I like to think we’re doing our poor best to remedy that.
What is the best thing about it?
Trilisean: The freedom. The crowds. The fact that you can hear a dozen languages and eat food from a dozen nations and drink wine from half a world away. That you can vanish into the background and have your secrets. In a city of a hundred thousand perhaps a dozen people will know you by sight if you want to keep it that way. Fewer will know you well. In a town of a hundred people, ninety nine will know what you ate for breakfast before you’ve cleaned the plate.
Conn: Must make it difficult to earn a dishonest living out in the country.
Trilisean: Only to earn it by skill and cunning. You can always earn a dishonest living by brute force, or unscrupulous politics. Some of the world’s biggest criminals are rural gentry and small town officials.
Conn: Ah but sure they’ve not got your style.
Tell us a little about your friends.
Trilisean: Fayl is a fence. Well, to the world at large, he’s a pawnbroker, but he’s been known to clean stolen goods. And he’s the kind of man people will go to when looking for specific items. And he will sometimes pass along a tip to a skilled thief. He’s crooked as a tenement crossbeam, but he’s discreet and he knows that keeping his clients’ secrets is the backbone of his business. He’ll skim on the fee, and he’ll overstate his expenses, but he won’t sell you out. Eolas is a loremaster with a library of obscure knowledge. And there are a legion of urchins and streetrats who will carry messages or tail somebody for a few pennies.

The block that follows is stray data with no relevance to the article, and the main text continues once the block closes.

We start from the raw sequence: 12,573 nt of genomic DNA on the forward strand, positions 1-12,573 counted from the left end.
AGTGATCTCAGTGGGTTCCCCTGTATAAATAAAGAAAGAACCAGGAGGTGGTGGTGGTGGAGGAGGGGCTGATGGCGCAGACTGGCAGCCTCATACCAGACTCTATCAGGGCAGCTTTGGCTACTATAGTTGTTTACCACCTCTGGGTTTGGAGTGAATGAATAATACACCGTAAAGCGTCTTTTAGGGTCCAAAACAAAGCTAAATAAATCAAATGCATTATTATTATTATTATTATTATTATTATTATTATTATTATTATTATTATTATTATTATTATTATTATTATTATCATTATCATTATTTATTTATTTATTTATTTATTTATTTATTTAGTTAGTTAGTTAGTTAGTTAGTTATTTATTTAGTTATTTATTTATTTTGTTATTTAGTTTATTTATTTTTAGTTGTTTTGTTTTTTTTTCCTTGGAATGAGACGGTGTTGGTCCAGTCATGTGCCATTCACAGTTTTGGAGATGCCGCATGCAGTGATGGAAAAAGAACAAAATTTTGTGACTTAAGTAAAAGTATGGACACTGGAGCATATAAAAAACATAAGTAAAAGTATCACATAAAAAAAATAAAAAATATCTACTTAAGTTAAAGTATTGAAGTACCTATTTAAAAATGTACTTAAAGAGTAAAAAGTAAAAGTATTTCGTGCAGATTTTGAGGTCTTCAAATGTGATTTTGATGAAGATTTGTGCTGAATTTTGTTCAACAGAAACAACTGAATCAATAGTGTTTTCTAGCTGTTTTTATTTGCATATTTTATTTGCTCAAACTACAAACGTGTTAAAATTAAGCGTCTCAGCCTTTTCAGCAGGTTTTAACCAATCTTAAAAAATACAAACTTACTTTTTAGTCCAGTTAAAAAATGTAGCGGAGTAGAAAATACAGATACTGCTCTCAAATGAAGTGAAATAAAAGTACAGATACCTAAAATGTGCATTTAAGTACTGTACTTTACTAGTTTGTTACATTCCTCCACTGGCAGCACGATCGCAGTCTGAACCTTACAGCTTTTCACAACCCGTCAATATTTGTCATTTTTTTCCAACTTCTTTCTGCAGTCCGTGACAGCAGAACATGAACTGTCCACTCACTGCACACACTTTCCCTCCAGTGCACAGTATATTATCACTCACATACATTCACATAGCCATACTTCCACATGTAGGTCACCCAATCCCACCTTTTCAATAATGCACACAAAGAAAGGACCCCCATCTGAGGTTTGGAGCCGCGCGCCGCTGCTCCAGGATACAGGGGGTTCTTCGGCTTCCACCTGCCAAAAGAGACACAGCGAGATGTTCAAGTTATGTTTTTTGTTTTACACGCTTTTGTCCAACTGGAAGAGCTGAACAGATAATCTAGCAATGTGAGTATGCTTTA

Conn: Some of them can steal the currents out of a pastry while you’re eating it.
Trilisean: I know. Makes me proud to see such initiative from young people these days.
Conn: I have an apprentice at my fencing studio whose a good lad, so long as I can keep him from running off and joining a mercenary company. And Sergeant Niath of the Watch is… well, an ally of convenience at times. He’s honest by Watch standards. Can’t be bribed and can look the other way at a small crime if it helps him stop a big one.
I won’t call him a friend, but we share a level professional respect.
Any romantic involvement?
Trilisean: Nothing serious.
Conn: What happened to that minstrel?
Trilisean: He proved less than faithful. Pity really. Man had a silver tongue.
Conn: Knew he played the lute. Didn’t know he sang.
Trilisean: Never said he did. You still seeing that barmaid?
Conn: Depends. Which barmaid do you remember?
Trilisean: So, no. Nothing serious. Anyone who could be a real romantic partner would have to be someone I could trust.